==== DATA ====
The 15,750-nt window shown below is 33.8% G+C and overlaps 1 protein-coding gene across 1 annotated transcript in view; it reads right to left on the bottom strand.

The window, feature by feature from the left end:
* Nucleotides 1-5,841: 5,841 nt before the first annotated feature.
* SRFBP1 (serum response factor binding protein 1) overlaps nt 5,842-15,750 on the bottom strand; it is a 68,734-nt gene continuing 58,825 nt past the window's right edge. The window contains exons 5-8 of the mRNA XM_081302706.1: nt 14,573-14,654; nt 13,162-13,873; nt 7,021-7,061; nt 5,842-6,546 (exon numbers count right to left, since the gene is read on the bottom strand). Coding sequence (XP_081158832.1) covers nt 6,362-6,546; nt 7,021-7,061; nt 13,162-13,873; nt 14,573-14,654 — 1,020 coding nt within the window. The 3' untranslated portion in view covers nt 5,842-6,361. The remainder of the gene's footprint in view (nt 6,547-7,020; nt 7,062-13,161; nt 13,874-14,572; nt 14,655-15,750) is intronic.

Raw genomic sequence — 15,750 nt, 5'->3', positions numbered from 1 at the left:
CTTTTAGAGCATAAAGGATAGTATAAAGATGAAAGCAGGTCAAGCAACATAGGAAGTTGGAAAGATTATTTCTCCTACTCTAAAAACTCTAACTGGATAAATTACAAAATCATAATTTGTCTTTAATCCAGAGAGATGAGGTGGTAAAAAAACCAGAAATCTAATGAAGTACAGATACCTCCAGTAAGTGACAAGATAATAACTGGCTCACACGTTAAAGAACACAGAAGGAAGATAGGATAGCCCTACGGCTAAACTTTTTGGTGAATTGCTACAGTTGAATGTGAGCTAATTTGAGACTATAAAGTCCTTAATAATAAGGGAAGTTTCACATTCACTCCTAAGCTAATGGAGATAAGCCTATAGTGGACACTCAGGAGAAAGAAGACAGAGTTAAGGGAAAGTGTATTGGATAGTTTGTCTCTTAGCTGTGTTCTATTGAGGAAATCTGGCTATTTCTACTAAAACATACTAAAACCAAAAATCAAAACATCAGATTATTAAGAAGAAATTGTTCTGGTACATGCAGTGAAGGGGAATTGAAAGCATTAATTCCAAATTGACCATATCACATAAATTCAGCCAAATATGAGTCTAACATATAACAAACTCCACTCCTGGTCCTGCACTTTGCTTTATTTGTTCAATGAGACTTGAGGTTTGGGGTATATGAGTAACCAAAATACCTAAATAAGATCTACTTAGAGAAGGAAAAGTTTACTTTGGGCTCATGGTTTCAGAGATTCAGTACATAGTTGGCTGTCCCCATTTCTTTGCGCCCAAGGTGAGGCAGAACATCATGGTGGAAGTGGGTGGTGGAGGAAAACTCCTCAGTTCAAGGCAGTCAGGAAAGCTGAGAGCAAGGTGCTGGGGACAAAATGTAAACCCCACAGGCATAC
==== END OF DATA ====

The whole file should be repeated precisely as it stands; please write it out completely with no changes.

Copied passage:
The 15,750-nt window shown below is 33.8% G+C and overlaps 1 protein-coding gene across 1 annotated transcript in view; it reads right to left on the bottom strand.

The window, feature by feature from the left end:
* Nucleotides 1-5,841: 5,841 nt before the first annotated feature.
* SRFBP1 (serum response factor binding protein 1) overlaps nt 5,842-15,750 on the bottom strand; it is a 68,734-nt gene continuing 58,825 nt past the window's right edge. The window contains exons 5-8 of the mRNA XM_081302706.1: nt 14,573-14,654; nt 13,162-13,873; nt 7,021-7,061; nt 5,842-6,546 (exon numbers count right to left, since the gene is read on the bottom strand). Coding sequence (XP_081158832.1) covers nt 6,362-6,546; nt 7,021-7,061; nt 13,162-13,873; nt 14,573-14,654 — 1,020 coding nt within the window. The 3' untranslated portion in view covers nt 5,842-6,361. The remainder of the gene's footprint in view (nt 6,547-7,020; nt 7,062-13,161; nt 13,874-14,572; nt 14,655-15,750) is intronic.

Raw genomic sequence — 15,750 nt, 5'->3', positions numbered from 1 at the left:
CTTTTAGAGCATAAAGGATAGTATAAAGATGAAAGCAGGTCAAGCAACATAGGAAGTTGGAAAGATTATTTCTCCTACTCTAAAAACTCTAACTGGATAAATTACAAAATCATAATTTGTCTTTAATCCAGAGAGATGAGGTGGTAAAAAAACCAGAAATCTAATGAAGTACAGATACCTCCAGTAAGTGACAAGATAATAACTGGCTCACACGTTAAAGAACACAGAAGGAAGATAGGATAGCCCTACGGCTAAACTTTTTGGTGAATTGCTACAGTTGAATGTGAGCTAATTTGAGACTATAAAGTCCTTAATAATAAGGGAAGTTTCACATTCACTCCTAAGCTAATGGAGATAAGCCTATAGTGGACACTCAGGAGAAAGAAGACAGAGTTAAGGGAAAGTGTATTGGATAGTTTGTCTCTTAGCTGTGTTCTATTGAGGAAATCTGGCTATTTCTACTAAAACATACTAAAACCAAAAATCAAAACATCAGATTATTAAGAAGAAATTGTTCTGGTACATGCAGTGAAGGGGAATTGAAAGCATTAATTCCAAATTGACCATATCACATAAATTCAGCCAAATATGAGTCTAACATATAACAAACTCCACTCCTGGTCCTGCACTTTGCTTTATTTGTTCAATGAGACTTGAGGTTTGGGGTATATGAGTAACCAAAATACCTAAATAAGATCTACTTAGAGAAGGAAAAGTTTACTTTGGGCTCATGGTTTCAGAGATTCAGTACATAGTTGGCTGTCCCCATTTCTTTGCGCCCAAGGTGAGGCAGAACATCATGGTGGAAGTGGGTGGTGGAGGAAAACTCCTCAGTTCAAGGCAGTCAGGAAAGCTGAGAGCAAGGTGCTGGGGACAAAATGTAAACCCCACAGGCATAC